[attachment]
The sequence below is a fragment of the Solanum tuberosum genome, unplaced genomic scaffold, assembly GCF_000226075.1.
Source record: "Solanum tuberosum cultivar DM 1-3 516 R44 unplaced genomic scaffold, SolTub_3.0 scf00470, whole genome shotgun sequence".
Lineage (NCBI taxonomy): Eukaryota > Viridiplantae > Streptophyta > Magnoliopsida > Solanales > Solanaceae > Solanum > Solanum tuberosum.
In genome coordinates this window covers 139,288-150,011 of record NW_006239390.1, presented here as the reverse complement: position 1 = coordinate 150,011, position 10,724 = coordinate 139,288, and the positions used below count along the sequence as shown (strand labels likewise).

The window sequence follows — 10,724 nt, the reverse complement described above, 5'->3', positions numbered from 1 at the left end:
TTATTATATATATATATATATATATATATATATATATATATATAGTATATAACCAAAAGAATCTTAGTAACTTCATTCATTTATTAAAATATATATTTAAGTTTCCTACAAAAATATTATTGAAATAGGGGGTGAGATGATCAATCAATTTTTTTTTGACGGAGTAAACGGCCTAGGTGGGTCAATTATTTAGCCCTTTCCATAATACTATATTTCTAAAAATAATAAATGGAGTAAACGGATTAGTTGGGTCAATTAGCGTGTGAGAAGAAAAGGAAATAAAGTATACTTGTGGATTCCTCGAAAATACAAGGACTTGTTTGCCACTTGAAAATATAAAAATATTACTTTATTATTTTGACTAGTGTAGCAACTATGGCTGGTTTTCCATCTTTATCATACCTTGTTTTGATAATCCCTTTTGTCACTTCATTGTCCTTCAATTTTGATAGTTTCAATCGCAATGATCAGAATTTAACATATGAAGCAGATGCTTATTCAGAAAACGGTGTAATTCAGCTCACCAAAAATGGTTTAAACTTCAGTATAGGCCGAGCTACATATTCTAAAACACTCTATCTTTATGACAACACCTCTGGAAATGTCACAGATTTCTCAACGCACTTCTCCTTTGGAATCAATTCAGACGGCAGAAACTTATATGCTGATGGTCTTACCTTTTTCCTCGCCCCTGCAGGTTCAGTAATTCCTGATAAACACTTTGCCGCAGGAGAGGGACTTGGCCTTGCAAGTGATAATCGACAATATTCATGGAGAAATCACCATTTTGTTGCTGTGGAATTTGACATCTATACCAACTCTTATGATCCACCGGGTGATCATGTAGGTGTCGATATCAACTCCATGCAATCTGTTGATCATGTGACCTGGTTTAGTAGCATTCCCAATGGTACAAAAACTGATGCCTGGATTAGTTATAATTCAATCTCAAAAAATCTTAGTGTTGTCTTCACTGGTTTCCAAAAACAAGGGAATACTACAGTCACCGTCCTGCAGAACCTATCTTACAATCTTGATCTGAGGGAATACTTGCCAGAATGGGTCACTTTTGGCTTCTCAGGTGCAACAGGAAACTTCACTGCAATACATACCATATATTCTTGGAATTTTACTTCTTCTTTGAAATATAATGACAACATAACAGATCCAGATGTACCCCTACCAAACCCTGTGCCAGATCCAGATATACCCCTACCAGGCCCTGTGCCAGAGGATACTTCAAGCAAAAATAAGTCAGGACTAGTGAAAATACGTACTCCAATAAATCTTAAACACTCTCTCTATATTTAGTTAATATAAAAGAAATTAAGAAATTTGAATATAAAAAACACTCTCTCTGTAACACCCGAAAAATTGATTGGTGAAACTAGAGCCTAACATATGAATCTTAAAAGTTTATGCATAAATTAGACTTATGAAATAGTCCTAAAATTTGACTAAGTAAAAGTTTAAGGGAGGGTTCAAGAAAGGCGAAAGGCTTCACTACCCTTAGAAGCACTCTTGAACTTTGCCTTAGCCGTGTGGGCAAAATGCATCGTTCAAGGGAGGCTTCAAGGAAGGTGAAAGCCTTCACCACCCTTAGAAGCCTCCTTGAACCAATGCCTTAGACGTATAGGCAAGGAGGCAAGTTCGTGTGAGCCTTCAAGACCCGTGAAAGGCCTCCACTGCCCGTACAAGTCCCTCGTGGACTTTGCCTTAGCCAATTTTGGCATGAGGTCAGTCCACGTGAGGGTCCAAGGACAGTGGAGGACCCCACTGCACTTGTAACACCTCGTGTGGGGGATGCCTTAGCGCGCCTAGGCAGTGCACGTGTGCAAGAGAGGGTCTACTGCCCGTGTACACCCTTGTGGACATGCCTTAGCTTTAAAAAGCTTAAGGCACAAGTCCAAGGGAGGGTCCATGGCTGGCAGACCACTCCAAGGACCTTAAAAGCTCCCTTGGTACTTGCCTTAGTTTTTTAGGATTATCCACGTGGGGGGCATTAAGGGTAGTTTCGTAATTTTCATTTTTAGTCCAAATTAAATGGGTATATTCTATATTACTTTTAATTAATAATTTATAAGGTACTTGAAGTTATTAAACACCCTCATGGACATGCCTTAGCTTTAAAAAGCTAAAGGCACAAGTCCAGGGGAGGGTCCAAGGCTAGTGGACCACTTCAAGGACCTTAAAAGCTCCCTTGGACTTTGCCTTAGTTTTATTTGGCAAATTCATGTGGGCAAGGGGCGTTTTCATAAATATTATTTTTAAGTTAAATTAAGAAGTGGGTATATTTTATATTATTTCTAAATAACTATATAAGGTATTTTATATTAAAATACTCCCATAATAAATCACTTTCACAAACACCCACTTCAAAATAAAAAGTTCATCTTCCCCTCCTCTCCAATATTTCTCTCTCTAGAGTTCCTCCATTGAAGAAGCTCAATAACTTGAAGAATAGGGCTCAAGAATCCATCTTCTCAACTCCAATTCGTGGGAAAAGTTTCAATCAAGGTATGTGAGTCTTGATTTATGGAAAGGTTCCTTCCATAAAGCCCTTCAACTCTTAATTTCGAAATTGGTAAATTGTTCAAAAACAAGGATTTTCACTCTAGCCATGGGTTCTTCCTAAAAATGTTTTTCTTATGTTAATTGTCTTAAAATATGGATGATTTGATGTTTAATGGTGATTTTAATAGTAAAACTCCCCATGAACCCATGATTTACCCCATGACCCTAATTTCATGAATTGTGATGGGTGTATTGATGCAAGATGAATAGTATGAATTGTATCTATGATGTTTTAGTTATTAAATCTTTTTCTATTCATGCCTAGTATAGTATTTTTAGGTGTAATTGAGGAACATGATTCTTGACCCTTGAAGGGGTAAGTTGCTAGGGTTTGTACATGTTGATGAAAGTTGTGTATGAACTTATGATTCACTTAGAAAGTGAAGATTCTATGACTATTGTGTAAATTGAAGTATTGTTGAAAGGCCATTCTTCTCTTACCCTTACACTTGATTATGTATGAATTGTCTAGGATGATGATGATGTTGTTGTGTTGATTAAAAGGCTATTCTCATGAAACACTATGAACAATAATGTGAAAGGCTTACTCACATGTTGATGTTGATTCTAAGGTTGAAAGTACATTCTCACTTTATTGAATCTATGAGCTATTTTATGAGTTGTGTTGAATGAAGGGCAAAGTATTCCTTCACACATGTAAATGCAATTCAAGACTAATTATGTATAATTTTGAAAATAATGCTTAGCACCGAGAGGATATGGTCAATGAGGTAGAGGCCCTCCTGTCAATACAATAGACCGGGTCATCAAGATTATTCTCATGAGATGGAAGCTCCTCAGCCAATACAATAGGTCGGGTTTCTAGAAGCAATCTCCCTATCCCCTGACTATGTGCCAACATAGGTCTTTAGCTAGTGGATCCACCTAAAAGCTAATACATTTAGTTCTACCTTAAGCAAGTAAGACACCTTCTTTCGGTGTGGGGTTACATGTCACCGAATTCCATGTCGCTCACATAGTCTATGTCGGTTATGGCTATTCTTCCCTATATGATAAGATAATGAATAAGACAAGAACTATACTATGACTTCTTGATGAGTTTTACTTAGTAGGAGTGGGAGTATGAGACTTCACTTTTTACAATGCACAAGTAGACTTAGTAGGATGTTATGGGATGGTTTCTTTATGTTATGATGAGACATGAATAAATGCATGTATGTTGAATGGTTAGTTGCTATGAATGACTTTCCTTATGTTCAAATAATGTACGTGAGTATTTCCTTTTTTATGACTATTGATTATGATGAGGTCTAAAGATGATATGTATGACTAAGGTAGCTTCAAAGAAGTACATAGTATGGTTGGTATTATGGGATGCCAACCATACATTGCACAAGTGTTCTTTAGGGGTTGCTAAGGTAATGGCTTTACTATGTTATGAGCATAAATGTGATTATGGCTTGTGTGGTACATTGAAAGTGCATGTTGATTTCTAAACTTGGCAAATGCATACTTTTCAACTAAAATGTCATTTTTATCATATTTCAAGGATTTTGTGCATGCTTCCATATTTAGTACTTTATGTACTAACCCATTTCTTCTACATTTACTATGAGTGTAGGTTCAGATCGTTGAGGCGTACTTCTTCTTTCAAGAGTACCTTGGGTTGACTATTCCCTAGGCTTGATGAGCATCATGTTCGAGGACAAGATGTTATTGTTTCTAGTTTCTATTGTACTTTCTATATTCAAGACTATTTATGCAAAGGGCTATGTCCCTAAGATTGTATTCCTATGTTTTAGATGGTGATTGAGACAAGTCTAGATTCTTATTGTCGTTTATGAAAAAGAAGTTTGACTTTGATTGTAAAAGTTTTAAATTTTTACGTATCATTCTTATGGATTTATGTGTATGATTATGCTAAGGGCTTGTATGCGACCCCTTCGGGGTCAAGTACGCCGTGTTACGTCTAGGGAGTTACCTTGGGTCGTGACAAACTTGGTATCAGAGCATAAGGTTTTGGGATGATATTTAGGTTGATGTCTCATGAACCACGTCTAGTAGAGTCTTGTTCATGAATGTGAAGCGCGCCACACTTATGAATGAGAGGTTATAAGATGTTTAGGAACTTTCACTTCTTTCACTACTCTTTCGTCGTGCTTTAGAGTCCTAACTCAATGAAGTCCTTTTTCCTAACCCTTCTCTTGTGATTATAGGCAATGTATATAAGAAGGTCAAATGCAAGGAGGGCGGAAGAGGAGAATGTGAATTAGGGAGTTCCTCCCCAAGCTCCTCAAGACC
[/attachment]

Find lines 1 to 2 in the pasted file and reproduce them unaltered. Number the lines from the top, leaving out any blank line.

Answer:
The sequence below is a fragment of the Solanum tuberosum genome, unplaced genomic scaffold, assembly GCF_000226075.1.
Source record: "Solanum tuberosum cultivar DM 1-3 516 R44 unplaced genomic scaffold, SolTub_3.0 scf00470, whole genome shotgun sequence".